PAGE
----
Tuesday, May 14, 2019

News and commentary round-up, week ending May 13, 2019

●Last week I posted a link to an op-ed column by a family defender in New York City about the kind of family that doesn’t have to worry about having child protective services in its life.  This week: Another family defender writes in the New York Daily News about the kind of family that does.

●From Honolulu Civil Beat: An excellent story about a family faced with two kinds of trauma. First, the children were needlessly taken because the mother was herself a victim of domestic violence.  And now, the mother may be denied the career she’s wanted all her life because she can’t get off the state’s central registry of alleged child abusers – a registry she never should have been on in the first place.

●I have a column in Youth Today about how the foster care-industrial complex is trying to get legislation through Congress that would more than double federal foster care spending – and remove the last federal fiscal brake on needless foster care.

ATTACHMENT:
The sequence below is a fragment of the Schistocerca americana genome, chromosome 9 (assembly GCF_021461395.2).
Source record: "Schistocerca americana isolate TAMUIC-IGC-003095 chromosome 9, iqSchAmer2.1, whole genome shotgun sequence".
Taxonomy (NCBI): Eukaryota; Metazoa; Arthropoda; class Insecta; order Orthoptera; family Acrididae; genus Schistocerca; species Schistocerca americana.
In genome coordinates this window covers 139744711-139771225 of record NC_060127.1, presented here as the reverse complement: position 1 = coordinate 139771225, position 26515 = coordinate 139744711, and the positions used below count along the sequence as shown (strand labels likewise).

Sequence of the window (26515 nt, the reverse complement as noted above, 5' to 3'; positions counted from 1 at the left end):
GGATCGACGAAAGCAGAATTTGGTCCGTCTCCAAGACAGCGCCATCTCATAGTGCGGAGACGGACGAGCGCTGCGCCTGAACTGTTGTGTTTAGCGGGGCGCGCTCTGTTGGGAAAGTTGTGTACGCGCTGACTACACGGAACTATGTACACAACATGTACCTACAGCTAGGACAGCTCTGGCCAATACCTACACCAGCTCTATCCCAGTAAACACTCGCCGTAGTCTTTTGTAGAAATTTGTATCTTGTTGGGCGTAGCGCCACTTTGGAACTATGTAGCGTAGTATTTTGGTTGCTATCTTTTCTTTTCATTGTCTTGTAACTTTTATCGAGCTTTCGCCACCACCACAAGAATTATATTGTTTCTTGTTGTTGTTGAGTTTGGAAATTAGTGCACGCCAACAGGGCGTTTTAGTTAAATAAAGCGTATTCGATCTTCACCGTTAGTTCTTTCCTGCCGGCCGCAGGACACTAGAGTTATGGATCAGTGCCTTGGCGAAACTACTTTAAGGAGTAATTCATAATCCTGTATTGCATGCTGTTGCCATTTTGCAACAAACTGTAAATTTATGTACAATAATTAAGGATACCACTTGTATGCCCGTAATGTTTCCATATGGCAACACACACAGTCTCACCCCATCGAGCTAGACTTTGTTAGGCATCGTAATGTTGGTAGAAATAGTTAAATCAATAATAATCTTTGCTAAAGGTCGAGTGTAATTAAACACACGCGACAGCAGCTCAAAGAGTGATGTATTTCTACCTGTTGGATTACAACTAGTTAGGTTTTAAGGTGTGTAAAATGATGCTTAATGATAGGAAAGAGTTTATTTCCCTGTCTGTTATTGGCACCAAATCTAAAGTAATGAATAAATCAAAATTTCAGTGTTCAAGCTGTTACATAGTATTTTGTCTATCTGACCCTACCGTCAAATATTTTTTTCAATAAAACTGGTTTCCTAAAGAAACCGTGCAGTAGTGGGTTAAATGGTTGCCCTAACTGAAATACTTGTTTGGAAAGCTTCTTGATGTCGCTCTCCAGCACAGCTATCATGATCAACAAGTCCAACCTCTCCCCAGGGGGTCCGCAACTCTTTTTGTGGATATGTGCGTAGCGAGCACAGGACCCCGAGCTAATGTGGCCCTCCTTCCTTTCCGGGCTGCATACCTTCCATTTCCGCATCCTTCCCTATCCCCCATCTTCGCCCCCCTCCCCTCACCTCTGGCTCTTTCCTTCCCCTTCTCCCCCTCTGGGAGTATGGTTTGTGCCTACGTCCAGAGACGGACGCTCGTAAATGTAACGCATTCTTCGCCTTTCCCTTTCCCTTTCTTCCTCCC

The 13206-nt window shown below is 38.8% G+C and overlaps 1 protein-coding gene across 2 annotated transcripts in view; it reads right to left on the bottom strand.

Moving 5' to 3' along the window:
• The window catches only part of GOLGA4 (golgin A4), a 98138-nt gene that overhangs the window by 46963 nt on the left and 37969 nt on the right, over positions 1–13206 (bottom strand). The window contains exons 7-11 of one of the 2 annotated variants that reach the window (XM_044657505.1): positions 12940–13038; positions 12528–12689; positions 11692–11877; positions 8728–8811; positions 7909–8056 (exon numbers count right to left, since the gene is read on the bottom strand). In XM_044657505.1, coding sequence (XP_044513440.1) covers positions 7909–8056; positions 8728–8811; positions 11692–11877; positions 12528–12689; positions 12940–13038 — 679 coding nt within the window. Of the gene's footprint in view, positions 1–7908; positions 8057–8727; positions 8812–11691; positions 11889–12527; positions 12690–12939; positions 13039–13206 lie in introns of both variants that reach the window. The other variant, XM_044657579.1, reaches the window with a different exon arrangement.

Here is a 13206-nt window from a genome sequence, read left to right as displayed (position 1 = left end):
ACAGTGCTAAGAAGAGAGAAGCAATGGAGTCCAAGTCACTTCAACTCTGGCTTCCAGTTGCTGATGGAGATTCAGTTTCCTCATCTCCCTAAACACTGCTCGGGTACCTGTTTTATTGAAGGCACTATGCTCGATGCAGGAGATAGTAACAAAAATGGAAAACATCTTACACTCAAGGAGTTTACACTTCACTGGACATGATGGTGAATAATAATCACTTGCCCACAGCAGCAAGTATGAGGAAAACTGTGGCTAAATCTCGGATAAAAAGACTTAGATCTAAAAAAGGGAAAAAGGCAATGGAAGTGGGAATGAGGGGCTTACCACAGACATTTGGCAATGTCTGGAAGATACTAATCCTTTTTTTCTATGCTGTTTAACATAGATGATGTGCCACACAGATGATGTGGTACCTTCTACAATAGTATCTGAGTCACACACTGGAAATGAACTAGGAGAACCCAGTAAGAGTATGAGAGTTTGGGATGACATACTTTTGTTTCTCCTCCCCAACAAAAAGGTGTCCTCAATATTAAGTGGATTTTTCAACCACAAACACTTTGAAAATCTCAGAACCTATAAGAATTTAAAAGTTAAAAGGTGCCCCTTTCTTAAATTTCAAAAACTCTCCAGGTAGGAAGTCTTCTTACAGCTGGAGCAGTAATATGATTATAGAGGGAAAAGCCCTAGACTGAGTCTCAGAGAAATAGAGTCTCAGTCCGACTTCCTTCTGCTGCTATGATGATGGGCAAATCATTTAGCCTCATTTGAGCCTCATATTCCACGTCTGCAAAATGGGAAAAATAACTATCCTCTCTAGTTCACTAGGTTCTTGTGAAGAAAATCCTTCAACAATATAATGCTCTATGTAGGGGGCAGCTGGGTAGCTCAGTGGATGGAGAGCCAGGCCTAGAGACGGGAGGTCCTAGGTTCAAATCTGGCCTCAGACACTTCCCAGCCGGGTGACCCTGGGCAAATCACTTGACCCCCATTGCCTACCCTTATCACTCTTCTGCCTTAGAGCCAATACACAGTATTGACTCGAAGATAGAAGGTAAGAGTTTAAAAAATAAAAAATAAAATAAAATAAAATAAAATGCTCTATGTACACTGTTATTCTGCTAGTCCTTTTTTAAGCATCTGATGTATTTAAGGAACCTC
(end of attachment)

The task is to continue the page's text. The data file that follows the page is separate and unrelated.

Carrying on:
●Vivek Sankaran has a column about how his own experiences illustrate what’s revealed by a new study: High-quality family defense, using the model pioneered in New York City, dramatically curbs needless foster care, with no compromise of child safety.  And this story discusses East Bay Family Defenders, which is bringing the New York model of family defense to Alameda County, California.

●In another column Sankaran talks about foster youth who endured years of abuse in foster care, finding strength in their relationship with each other – and their mother.

I have a blog post about why Philadelphia’s Department of Human Services is the Kellyanne Conway of child welfare agencies. They both have a fondness for “alternative facts.”  (And, of course, they’re both deeply involved with the needless separation of families.)

Youth Today has a story about a court decision that stops the New York City Administration for Children’s Services from sending out the police to arrest foster youth who run away.

● And The New York Times has an op-ed that says not one word about foster care or the child welfare system – and yet explains exactly how to fix it.